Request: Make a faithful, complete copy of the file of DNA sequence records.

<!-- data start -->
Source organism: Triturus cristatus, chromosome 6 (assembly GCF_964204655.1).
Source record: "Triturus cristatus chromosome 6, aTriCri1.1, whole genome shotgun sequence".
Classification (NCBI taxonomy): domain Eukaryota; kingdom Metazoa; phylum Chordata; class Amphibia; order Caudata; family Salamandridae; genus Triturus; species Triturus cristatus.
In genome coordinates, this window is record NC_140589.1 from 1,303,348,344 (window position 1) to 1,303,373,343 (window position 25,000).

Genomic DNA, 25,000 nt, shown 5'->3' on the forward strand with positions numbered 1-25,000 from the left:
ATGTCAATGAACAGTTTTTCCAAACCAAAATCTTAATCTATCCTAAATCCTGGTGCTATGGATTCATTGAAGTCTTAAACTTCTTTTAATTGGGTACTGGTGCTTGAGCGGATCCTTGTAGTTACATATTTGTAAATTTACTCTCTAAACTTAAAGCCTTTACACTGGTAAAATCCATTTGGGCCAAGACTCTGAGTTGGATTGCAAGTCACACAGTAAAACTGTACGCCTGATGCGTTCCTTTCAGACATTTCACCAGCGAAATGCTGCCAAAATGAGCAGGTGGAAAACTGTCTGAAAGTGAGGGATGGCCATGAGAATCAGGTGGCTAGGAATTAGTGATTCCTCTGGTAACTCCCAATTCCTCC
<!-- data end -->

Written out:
Source organism: Triturus cristatus, chromosome 6 (assembly GCF_964204655.1).
Source record: "Triturus cristatus chromosome 6, aTriCri1.1, whole genome shotgun sequence".
Classification (NCBI taxonomy): domain Eukaryota; kingdom Metazoa; phylum Chordata; class Amphibia; order Caudata; family Salamandridae; genus Triturus; species Triturus cristatus.
In genome coordinates, this window is record NC_140589.1 from 1,303,348,344 (window position 1) to 1,303,373,343 (window position 25,000).

Genomic DNA, 25,000 nt, shown 5'->3' on the forward strand with positions numbered 1-25,000 from the left:
ATGTCAATGAACAGTTTTTCCAAACCAAAATCTTAATCTATCCTAAATCCTGGTGCTATGGATTCATTGAAGTCTTAAACTTCTTTTAATTGGGTACTGGTGCTTGAGCGGATCCTTGTAGTTACATATTTGTAAATTTACTCTCTAAACTTAAAGCCTTTACACTGGTAAAATCCATTTGGGCCAAGACTCTGAGTTGGATTGCAAGTCACACAGTAAAACTGTACGCCTGATGCGTTCCTTTCAGACATTTCACCAGCGAAATGCTGCCAAAATGAGCAGGTGGAAAACTGTCTGAAAGTGAGGGATGGCCATGAGAATCAGGTGGCTAGGAATTAGTGATTCCTCTGGTAACTCCCAATTCCTCC